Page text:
college board

College Board Greedy “Non”-Profit

Most students are familiar with the College Board’s steep pricing for tests. With each test costing upward of $50-$100, these tests can cost quite a bit of money for students and their families. However, the College Board, as a corporation, is officially designated as a non-profit organization. The amount of profit that the College Board pulls in should cause us to reconsider the College Board’s status as a non-profit organization.

According to Investopedia, a financial investing website, non-profit organizations are companies granted tax-exempt status by the IRS on the basis that they provide an important public service—education in the College Board’s case. Furthermore, these businesses must be apolitical.

However much one dislikes the College Board’s high pricing for tests, they must admit that administering nationwide standardized tests costs money. In fact, the expenses for the College Board’s operation was $927,784,350 in 2017, according to ProPublica. Where the College Board’s non-profit status is questioned, however, is how much profit the College Board gains and what they do with this profit. The College Board pulls in a staggering 8.6% profit margin. This amount is almost as large as Burger King’s 11.64% profit margin; for a supposedly non-profit company, this profit margin is concerning. Additionally, the way in which the College Board spends its profits is questionable.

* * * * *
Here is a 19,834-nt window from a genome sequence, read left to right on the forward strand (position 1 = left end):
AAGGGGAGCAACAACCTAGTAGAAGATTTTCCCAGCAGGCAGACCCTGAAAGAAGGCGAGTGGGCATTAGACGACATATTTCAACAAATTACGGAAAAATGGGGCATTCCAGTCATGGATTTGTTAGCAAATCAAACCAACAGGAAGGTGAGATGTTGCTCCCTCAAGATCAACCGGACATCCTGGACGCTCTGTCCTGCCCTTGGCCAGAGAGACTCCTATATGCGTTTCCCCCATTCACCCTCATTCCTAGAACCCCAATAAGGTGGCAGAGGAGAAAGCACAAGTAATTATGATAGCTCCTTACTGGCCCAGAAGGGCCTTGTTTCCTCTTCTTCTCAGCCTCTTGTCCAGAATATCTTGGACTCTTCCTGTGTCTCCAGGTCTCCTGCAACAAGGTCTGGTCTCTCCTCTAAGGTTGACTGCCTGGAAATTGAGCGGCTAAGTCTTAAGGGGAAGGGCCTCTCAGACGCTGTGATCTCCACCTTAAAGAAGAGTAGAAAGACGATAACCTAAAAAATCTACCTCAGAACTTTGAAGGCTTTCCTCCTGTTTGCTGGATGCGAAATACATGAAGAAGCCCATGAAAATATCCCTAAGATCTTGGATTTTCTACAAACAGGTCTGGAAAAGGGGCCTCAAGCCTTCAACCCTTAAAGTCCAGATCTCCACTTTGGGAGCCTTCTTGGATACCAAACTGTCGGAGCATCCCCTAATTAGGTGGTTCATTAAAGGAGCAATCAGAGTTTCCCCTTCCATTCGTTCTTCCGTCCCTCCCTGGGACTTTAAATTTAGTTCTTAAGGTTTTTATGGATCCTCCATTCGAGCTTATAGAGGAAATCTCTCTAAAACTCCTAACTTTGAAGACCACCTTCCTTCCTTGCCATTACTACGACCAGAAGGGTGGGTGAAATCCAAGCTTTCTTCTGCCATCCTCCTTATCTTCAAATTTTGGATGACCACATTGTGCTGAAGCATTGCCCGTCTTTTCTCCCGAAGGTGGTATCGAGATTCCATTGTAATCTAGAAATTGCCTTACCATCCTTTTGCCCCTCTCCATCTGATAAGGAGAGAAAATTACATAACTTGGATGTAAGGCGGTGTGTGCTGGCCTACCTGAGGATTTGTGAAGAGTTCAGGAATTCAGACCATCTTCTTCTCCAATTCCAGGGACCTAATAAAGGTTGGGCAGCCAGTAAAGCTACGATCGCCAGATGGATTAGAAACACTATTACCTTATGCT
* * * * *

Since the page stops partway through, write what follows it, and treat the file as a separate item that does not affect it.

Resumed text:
The College Board spends a sizable amount on its executives’ salaries. Their CEO, David Coleman, earns a massive $750,000 a year salary. With other executives earning immense salaries for a supposedly non-profit organization, this is an abuse of the tax-exempt status granted to the company. The College Board also spends $766,000 on political lobbying annually; this money is used to influence legislators into creating what is essentially a monopoly for the College Board. This extensive political lobbying is a clear attempt to influence politics.

The College Board’s large profit margin, as well as itsquestionable use of this profit, should lead to its non-profit status being revoked.

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